Thursday, May 3, 2018

Post-Mortem: The Year So Far

So, we are one third through the year. In that much time, I have seen the end of four games; well, the end of my relationship with them at least. I don't know if the conclusion or end of a game is necessarily a bad thing. Sometimes, it needs to end, and as long as people are mature about it, it means that perhaps things can get better from there for all parties involved. This post is kind of a lessons learned. I think a lot of them are "preaching to the choir" and/or that kind of limp-wristed advice that every single "how to be a good GM" post has ever parroted, but you know, sometimes you can't comprehend the writing on the wall until you've seen it for yourself. Without further ado, let's see if I learned anything helpful.

Game 1: GMing Dungeon Fantasy RPG

This game mostly died from overwhelming scheduling problems it feels like. The problem was that I was trying to run a published adventure, and it makes it harder for me to think outside the box when I'm trying to stick to the script. Overall, I think everyone had a good time whenever they played, but losing a mission critical player every single week caused problems.
Lessons Learned:
  • Even when using a canned adventure, it is important to be able to improvise.
  • If I can't grasp a player's ability to commit, I should not make any critical choke points depend on them, I think this might give more dependable players more "spotlight time," but whether this is unfair or not, I would risk saying that it is a totally fair natural consequence.
  • I need to condition myself to take off my kid gloves; I do roll and play without fudging the numbers, but sometimes I make the opponents fight sub-optimally for a bit of generosity for the players. I think, in the end, this creates a problem -even if the players don't realize it- for myself; the players aren't winning despite the odds anymore. They are winning because the monsters and traps are inadequate to put them down.

Game 2: Playing a TL5 Fantasy Game

I wanted to like this game, but I think I was a bad fit for the group. I had trouble keeping focus because the pace was a bit slow for my liking. After a few games of feeling like I wasn't grooving right, a new player was introduced, and the pacing got even slower. After what felt like some bad vibes from other players, coupled with the already existent malaise I already had for the game, I decided to quit. I let the GM know after the session, and without a hitch, the game continued on.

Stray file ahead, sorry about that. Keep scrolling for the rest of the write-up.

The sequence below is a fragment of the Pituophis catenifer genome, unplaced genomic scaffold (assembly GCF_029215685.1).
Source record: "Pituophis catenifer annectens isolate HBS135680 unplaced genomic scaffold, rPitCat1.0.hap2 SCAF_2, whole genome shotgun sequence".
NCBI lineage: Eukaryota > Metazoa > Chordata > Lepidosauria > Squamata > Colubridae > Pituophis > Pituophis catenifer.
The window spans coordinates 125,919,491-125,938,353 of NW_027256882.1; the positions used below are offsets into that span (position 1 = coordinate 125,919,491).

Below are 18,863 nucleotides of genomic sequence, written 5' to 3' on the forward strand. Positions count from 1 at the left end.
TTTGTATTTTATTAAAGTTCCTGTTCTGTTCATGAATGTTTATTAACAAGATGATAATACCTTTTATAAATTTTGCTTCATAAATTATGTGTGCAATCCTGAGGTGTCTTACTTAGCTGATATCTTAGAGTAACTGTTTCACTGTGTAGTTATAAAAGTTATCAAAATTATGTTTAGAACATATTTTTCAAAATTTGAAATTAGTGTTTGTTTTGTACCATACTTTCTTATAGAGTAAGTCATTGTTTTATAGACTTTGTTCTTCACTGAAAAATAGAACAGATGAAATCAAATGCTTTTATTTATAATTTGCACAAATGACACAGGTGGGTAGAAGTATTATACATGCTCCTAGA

Lessons Learned:
  • It seems it is better to deal with problems early and directly than to let them fester. The gm's time is valuable; so is a player's. If the player is not having fun, it's better to talk it out.
  • Quitting isn't a bad solution to a problem. Everyone else was having a good time, so it was apparent that the game wasn't for me. The GM was able to continue running the game successfully from there, so no issue, and I was able to use the new found free time to do other things that were more enjoyable.

Game 3: Playing another Fantasy Game

Long story short, this was mostly a repeat of game 2. I didn't feel like I was gelling, and my character seemed like a bad fit too. If anything, it was a test of the lessons learned during game 2, and I nipped the problem in the bud earlier; altogether a positive experience with nothing extra learned.

Game 4: Running a Post-Apocalypse Game

This was meant to be an experiment in some survival rules I was developing, but I decided I wanted to try out the After the End material with it. I think I did a bad job of managing expectations and so one thing leads to another, and it feels like something that was meant to be a cold laboratory test of a few mechanics turned into a bunch of thinly developed excuse plots stapled together to make a game that drifted so far from my original goal, some players even asked when we might be doing the survival stuff. I think most people still enjoyed themselves slightly, but I felt like the whole thing was an unfocused mess.
Lessons Learned:
  • "Let yes be yes and no be no." I mean, that's a big, important skill for any GM, and it's a sticking point for me continuously. I think if I had stuck to my guns a bit more about what I wanted from the game, I wouldn't have needed to abort so early.
  • That said, it's probably better to plan as long as necessary before starting a game instead of starting and because a date was promised. Honestly, I don't think I have the time to devote to planning an adventure so much, so I probably shouldn't have even tried.
  • Listen to gut instincts - I think during game 2 and 3, I realized that I was having problems, and I confronted them early. I think it seems harder when you are the GM to confront the problems early because there are a lot of people that depend on your commitment, but all the more, it makes it even more important to address it as early as possible instead of sitting on it, and letting things get worse.

Other Thoughts

I don't think any of these are world changing revelations. These are all mostly GM101 in fact. Maybe I'm a bad GM, but I really hope I'm not, and maybe if I am, I kinda hope I can get better. I feel like I fail at this far more often than I succeed, and I don't know if that speaks to inexperience or terminal bad decision making. Here's hoping some practice might help.

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